George McGovern, the liberal Democratic Senator who ran for President of the United States in 1972 and ended up losing badly to Richard Nixon, died on October 21, 2012. Two days later, a blog entry was written about him. But that is also revealing about the conservative mindset that defeated McGovern and has been a problem for liberals ever since.
I grew up in a family of conservative Democrats who were increasingly at odds with their party, and who mostly abandoned it on election day in November of 1972 to vote for Nixon. They voted for the crook: it was important. None of them liked McGovern’s politics, a dislike that overshadowed anything they felt about him as a man. His personality was lost in the distaste for his political positions.
Indeed, most of the former supporters of Democrats among southern whites would eventually become Republicans. As many of them might have said, “I did not leave the party, the party left me.” But that was because racism is wrong and should have been abandoned in the 1970s by any person with a sense of right and wrong. The stubborn opposition among Conservatives to Barack Obama to this day seems to stem from a racism that is no longer openly expressed by many of them but is still simmering just beneath the surface.
But there were two things that later rehabilitated him in my mind, and brought me to an appreciation of him that has stayed with me ever since. The first was seeing him speak when I was in college. He co-taught a class at the University of California, Santa Barbara in the early 1980’s. As part of that class he gave a lecture at Campbell Hall which my girlfriend (who was later to become my wife) and I went to see. The stereotypes that I had formed over the years were exploded when I saw a man who was incredibly intelligent, witty, and well-informed. This was not the political demon I had been raised to revile. We attended a number of lectures during my junior and senior years, and the three that stood out as truly outstanding were those by Gore Vidal, William F. Buckley, Jr., and George McGovern.
Indeed, ignorance and dishonesty seems to fuel both support for Conservative politics and condemnation of Liberalism.
The 35 missions that George McGovern flew were the maximum number a pilot could fly. After 35, you were done: They sent you home. Very few reached that number. When I read this, I thought back on his opposition to the Vietnam War, a position I strongly disagreed with as a very confident but fairly ignorant adolescent. It took on a completely different color. A man who flew 35 missions in a B-24 over Germany, I concluded, has won the right to say anything he wants to about war and he has earned the right to be listened to.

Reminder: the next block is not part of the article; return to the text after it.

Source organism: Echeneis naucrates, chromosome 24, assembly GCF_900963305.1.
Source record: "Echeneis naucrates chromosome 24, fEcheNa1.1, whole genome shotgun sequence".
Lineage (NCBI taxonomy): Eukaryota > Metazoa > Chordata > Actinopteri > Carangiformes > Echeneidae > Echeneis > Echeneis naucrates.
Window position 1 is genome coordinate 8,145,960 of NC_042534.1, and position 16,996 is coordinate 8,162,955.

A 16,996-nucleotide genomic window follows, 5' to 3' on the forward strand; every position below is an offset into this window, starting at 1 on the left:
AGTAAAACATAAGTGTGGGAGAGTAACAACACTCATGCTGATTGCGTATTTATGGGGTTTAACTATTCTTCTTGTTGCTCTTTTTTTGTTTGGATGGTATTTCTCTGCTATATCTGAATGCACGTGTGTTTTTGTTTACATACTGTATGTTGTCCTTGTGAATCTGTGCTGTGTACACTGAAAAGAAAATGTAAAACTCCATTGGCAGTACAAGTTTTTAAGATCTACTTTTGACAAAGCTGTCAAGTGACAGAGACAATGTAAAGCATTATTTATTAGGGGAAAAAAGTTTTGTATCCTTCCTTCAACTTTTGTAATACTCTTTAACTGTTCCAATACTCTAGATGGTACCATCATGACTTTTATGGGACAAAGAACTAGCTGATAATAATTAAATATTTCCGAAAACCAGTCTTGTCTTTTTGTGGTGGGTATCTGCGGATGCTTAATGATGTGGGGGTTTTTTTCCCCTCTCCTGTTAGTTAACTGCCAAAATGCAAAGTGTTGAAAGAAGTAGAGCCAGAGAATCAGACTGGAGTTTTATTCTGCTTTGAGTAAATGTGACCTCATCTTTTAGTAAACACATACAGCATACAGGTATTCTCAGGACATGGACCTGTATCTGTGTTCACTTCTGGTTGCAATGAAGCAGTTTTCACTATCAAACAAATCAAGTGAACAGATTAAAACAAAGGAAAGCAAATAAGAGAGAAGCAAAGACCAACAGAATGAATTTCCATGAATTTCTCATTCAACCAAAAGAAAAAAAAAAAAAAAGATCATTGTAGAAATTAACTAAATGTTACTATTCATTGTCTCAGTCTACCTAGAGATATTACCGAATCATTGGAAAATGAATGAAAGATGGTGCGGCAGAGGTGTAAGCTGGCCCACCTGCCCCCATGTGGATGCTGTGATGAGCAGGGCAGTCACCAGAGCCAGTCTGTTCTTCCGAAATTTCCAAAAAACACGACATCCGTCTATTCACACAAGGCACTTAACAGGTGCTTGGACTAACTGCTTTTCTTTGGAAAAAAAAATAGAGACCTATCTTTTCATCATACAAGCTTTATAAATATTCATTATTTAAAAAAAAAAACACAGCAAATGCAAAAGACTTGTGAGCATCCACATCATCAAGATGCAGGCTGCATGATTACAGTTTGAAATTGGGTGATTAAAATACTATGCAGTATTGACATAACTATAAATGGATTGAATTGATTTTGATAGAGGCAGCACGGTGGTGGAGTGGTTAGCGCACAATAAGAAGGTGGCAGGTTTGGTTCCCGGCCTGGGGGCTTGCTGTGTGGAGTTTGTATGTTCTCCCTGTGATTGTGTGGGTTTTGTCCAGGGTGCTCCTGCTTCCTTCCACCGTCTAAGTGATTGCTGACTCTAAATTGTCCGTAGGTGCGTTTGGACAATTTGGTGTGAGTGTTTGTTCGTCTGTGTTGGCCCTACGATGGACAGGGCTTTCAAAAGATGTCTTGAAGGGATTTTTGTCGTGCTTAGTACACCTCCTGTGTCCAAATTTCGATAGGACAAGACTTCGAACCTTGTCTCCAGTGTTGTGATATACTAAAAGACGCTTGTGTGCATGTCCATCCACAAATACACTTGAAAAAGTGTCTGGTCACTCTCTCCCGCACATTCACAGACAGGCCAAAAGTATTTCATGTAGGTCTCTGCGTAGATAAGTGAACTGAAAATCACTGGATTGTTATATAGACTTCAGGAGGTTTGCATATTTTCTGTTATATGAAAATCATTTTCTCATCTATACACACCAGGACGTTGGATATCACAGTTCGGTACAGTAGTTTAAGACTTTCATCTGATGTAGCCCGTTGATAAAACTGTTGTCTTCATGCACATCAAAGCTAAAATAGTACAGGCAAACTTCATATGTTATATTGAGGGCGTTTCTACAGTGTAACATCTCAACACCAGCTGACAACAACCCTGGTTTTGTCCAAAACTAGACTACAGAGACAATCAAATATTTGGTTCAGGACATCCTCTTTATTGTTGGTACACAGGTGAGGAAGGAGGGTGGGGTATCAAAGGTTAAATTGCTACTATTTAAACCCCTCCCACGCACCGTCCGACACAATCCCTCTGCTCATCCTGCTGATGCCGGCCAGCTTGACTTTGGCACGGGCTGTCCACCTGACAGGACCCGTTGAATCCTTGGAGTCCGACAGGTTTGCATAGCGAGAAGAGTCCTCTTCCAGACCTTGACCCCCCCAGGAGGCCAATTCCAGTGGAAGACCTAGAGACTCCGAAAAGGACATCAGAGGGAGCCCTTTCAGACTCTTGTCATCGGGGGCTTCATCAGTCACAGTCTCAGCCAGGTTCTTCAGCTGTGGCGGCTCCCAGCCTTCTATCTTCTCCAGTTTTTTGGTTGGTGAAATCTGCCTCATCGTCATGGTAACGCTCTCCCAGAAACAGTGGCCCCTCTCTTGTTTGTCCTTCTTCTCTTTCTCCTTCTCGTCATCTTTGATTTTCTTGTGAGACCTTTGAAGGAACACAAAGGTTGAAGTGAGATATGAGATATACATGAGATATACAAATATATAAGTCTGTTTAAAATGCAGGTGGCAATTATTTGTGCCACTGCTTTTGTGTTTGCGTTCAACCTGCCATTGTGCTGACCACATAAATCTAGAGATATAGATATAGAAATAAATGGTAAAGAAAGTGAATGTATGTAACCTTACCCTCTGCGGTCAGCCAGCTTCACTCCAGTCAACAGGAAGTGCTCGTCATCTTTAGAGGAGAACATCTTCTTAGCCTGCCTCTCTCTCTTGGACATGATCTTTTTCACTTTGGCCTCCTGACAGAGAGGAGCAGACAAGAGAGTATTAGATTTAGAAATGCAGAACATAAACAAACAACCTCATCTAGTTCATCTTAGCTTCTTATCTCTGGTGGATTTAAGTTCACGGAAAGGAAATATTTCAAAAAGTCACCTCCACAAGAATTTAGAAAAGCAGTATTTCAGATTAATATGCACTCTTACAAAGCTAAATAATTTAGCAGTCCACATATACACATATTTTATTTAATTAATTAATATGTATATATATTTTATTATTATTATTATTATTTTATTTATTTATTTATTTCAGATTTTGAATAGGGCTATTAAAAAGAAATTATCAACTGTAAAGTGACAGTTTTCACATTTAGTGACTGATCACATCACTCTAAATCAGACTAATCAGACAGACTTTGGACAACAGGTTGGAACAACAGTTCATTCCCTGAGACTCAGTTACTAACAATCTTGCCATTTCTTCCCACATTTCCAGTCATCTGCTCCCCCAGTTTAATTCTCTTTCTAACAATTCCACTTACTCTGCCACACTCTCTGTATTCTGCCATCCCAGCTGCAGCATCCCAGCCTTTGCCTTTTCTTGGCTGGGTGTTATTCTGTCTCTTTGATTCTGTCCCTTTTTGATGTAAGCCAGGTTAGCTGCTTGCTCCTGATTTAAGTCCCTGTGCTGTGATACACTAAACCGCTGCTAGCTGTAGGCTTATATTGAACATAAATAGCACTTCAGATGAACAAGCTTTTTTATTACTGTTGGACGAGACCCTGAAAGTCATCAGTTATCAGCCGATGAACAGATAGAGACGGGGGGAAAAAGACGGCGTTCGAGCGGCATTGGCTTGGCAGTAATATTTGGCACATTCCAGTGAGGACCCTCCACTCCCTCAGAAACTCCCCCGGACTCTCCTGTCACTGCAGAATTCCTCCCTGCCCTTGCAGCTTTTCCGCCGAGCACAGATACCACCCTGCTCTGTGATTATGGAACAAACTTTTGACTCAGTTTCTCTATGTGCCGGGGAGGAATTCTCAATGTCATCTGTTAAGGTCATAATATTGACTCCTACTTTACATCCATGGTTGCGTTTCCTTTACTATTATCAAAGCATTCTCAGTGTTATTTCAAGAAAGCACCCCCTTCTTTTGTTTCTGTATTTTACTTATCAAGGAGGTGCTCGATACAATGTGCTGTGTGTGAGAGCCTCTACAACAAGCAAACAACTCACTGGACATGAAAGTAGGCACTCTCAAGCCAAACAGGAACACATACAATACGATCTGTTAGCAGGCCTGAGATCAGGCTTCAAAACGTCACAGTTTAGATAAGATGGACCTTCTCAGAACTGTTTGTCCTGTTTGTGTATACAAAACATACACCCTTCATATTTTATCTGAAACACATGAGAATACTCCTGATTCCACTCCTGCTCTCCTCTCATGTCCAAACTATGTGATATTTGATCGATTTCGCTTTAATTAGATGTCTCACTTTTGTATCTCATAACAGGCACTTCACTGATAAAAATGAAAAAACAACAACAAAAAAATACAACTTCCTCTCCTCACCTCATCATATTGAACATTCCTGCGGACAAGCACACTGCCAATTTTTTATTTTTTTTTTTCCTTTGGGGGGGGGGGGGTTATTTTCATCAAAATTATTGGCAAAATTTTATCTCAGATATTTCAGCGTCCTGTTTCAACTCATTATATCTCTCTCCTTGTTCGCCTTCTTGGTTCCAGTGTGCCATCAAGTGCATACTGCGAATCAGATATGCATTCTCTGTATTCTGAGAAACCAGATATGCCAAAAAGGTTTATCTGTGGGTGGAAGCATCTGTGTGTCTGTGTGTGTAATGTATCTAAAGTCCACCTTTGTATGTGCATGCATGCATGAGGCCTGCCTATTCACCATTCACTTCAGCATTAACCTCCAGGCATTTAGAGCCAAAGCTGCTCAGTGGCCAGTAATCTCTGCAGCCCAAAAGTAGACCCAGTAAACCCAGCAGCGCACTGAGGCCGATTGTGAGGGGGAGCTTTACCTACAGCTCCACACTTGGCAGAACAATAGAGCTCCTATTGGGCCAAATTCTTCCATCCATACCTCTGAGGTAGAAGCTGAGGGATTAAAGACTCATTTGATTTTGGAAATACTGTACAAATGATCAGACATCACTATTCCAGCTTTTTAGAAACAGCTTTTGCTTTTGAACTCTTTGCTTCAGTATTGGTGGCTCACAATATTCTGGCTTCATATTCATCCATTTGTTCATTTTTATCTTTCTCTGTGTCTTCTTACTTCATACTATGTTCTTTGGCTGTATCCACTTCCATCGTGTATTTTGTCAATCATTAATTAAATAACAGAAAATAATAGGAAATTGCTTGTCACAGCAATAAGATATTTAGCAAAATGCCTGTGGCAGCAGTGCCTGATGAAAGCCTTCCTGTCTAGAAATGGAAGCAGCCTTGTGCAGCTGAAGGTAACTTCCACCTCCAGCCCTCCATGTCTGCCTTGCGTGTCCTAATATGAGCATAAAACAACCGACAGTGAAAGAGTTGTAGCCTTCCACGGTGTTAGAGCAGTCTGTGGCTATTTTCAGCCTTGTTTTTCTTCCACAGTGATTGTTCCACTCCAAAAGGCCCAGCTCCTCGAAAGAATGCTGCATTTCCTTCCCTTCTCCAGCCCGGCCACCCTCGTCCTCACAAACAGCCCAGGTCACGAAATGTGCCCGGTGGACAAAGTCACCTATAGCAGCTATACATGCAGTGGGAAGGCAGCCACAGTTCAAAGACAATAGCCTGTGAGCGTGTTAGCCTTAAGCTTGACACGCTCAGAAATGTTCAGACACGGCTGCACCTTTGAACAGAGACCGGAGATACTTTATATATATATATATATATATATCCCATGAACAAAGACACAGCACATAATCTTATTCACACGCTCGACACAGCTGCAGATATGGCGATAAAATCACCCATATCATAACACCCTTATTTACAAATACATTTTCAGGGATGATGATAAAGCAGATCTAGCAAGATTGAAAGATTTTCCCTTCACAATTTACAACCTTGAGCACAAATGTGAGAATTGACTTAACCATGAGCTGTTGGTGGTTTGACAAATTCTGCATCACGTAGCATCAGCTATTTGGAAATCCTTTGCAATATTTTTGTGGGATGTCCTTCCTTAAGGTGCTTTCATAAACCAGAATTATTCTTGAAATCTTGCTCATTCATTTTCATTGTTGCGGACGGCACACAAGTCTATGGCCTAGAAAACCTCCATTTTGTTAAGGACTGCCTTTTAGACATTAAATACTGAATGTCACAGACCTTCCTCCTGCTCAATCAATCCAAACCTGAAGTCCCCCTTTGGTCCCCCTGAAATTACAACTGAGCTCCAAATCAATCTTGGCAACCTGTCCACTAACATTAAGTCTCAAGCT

I would also add that in 2004 the same could have been said about Sen. John Kerry and his opposition to the Iraq War, having fought himself in the Vietnam War. And yet Kerry lost that election for the same reason McGovern lost in 1972: political bigotry and lies by Conservatives.
I have said before that the problem with liberals is not that they’re evil; the problem is that they are good, too good. They are so good they are a danger to themselves and others. As a true liberal, McGovern possessed the fault characteristic of his political tribe: he projected his goodness onto his fellow men and assumed that they would what he would do under the same circumstances.
I would answer that the problem with Conservatives is not that they are evil either, but that they are cynical: taking the corruption of mankind as a given, they assume that the only way to defeat their opponents is to embrace the corruption and use it to their advantage against those who are consistently honorable, perpetuating the cycle of abuse to the next generation instead of trying to make things better for all of us.
We forgive dead men for their badness. Can we forgive them for their goodness?
I do not want your forgiveness for liberals, sir! I want you to recognize that just as you were wrong about McGovern in the past, you are wrong about liberals even now and that the conservative perspective should be abandoned completely. Even Jesus himself would have expected you to return good for evil, as he taught, but that lesson has been totally lost on conservatives throughout history!
- George McGovern hailed as a man of principle – Boston Herald (news.bostonherald.com)
- George McGovern: A Conservative’s Appreciation (conservativeread.com)